I woke up in the middle of the night last night with a clear picture of how I was going to solve the problem of what to put on the cover of my Damn France Book.
Of course! I almost laughed out loud: It’s so obvious!!
And then two hours later I woke up again and couldn’t remember a thing.
Maybe I just dreamedit. In which case, jeeeze: I wish I could stop worrying about that damn cover. Or, maybe I did have a brilliant idea, and forgot it, in which case that’s not fair because I went to bed stone cold sober last night for nothing!
My dear husband and traveling companion Top Cat says I should put a map of France on the cover, which I think is too boring but if all else fails I’d be more than happy to do a map of France.
Back when I was an embroiderer I used to do a lot of embroidered maps of my travels. I’ve done several maps of France from the journeys I took in the 1980s and in the dawn of the 1990s — this is the last such map I did (of a trip I took in 1990):
This map is 25 inches square (see tea bag on left, for scale, those of you who are like me and can’t be bothered to think very hard about abstract concepts like measurements).
And, in fact, I already have had a go at a map for the Damn France Book, for the inside of it (somewhere near the beginning) to show the territory that the book covers:
Yes, I know this map sucks — it’s was just a quick sketch, a place-holder in the manuscript for the real map that I was going to settle down and do once I got past the deadlines and first edits. (Top Cat especiallydisliked the color that I used for France — a weird drab brownish color that looks like a stain left over from when the cat got sick.)
I finished making all the first edits on the Damn France Book manuscript on Friday, so on Saturday I spent the day making my for reals map of France for the readers of my D. F. B.:
You will see that I’ve taught myself how to write like French people do in order to do the lettering on this map (and in the cheese, bread, and charcuterie illustrations that I threw up on this blog here http://vivianswiftblog.com/?p=3372).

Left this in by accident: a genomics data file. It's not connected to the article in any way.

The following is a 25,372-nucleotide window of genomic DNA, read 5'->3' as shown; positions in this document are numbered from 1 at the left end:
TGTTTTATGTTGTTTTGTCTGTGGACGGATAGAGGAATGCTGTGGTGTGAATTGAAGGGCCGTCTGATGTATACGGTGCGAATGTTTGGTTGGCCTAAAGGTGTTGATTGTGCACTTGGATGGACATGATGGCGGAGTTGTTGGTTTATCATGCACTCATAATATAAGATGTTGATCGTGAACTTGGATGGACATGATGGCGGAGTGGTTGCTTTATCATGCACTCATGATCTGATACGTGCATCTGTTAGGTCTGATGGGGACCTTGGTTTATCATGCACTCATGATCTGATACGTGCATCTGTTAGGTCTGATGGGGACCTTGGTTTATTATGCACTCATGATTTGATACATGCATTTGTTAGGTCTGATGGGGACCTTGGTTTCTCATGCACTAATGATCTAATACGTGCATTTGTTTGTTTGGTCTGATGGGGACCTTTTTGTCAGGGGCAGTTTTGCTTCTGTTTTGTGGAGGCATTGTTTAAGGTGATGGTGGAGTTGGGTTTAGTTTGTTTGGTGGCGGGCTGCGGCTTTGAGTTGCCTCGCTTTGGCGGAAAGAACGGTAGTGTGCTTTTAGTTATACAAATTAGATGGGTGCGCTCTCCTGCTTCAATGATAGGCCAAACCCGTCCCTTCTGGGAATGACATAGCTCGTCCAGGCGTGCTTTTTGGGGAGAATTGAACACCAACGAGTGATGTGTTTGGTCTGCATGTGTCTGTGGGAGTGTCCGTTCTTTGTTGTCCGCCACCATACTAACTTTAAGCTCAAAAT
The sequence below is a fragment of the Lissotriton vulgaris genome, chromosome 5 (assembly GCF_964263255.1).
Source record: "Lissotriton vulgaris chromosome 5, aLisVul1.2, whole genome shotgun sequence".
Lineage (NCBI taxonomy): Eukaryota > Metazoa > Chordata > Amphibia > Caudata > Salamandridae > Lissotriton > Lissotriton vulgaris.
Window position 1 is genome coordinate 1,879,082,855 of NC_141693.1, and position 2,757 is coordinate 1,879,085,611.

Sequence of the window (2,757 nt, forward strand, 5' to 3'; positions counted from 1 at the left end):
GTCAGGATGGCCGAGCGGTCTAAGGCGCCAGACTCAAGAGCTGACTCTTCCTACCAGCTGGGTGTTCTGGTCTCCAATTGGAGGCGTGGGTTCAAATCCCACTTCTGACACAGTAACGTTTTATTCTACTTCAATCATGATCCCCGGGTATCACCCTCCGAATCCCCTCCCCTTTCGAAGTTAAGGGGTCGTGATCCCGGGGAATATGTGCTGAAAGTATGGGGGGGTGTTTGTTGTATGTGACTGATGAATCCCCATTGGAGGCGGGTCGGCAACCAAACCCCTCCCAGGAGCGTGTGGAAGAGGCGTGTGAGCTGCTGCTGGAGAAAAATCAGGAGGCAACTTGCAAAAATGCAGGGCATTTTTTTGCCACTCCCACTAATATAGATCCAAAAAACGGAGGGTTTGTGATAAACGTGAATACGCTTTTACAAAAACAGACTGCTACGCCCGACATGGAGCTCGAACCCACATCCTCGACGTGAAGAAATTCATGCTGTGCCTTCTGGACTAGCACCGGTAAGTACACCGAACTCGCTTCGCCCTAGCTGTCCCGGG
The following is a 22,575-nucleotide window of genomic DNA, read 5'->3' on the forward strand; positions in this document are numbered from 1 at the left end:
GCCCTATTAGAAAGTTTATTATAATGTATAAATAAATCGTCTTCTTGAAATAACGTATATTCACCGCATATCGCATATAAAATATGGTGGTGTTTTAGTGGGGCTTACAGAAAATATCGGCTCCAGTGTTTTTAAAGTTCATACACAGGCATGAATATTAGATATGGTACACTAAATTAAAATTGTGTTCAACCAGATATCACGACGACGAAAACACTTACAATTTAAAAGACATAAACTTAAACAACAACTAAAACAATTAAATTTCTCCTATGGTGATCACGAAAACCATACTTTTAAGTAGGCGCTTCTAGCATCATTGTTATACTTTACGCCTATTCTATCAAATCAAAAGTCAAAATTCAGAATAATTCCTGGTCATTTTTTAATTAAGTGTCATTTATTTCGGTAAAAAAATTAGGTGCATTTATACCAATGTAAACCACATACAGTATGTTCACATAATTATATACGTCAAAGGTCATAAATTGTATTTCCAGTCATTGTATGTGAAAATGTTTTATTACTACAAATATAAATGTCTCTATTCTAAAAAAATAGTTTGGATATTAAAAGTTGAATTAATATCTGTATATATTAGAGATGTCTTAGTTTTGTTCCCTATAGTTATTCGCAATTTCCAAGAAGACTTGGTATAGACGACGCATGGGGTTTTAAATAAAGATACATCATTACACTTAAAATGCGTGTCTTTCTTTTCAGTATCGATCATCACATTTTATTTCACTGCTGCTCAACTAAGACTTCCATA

French handwriting is a kick! Just the sight of it makes me happy! And I found on-line lessons from a website of an elementary school in Lyon and I had me many hours of joy, practising my French cursive. On another day I will give you all a lesson in French handwriting and you will see what fun it is for yourself!
But sorry, not today: today I want to share something that my friend Melinda showed me — and it has to do with What Makes A Good Cover For A Book About France.
Melinda showed me a new book she’d just bought, based on a delightfully informative and fun website called French Word A Day (link here: http://french-word-a-day.typepad.com/) written by an American woman who’s been navigating the French language for the past fifteen years as a wife and mother living in the South of France. Her French husband is a wine maker.
I know. Let’s take a minute to pause, catch our breaths, stop screaming I Wanna Live In a VineyardI Wanna Live In a Vineyard I Wanna Live In a VineyardI Wanna Live In a Vineyard I Wanna Live In a VineyardI Wanna Live In a Vineyard…
Think calm thoughts about reincarnation in France, think calm thoughts about reincarnation in France….
Anyhoo, this lucky lady, name Kristin Espinasse, has turned her adorable blog into a new book, and that book has (in my opinion) a perfect cover:
It’s light, it’s fun, it’s colorful, it tells you just enough about the book to make you wonder what is on the inside. And the fact that it features French handwriting is a huge, huge PLUS.
AND, when I went to her blog, I discovered that she has thumbnails of about a thousand (or so) books in her genre: all books about living, working, loving, traveling, learning, eating, dressing, dieting, decorating, or cooking in France! It’s like a crash course on the current state-of-the-art art for What Makes A Good Cover For A Book About France.
Here are some of my favorites (I haven’t read any of them, I’m just judging them by their covers):
What do you think? Do you like these covers?
I do; I think that for sure, there’s something here that I can steal from. And when I do, I will naturally rely on the taste and the vast breadth of book loving experience of my wonderful Focus Group (thank you, all you volunteers!).
There’s something about looking at book covers about France that makes me ever so thirsty. Time to raid Top Cat’s wine cellar so tonight, when I wake up in the middle of the night not in a French vineyard but in a fog of forgetfulness and creative lost chances, it will be worth it.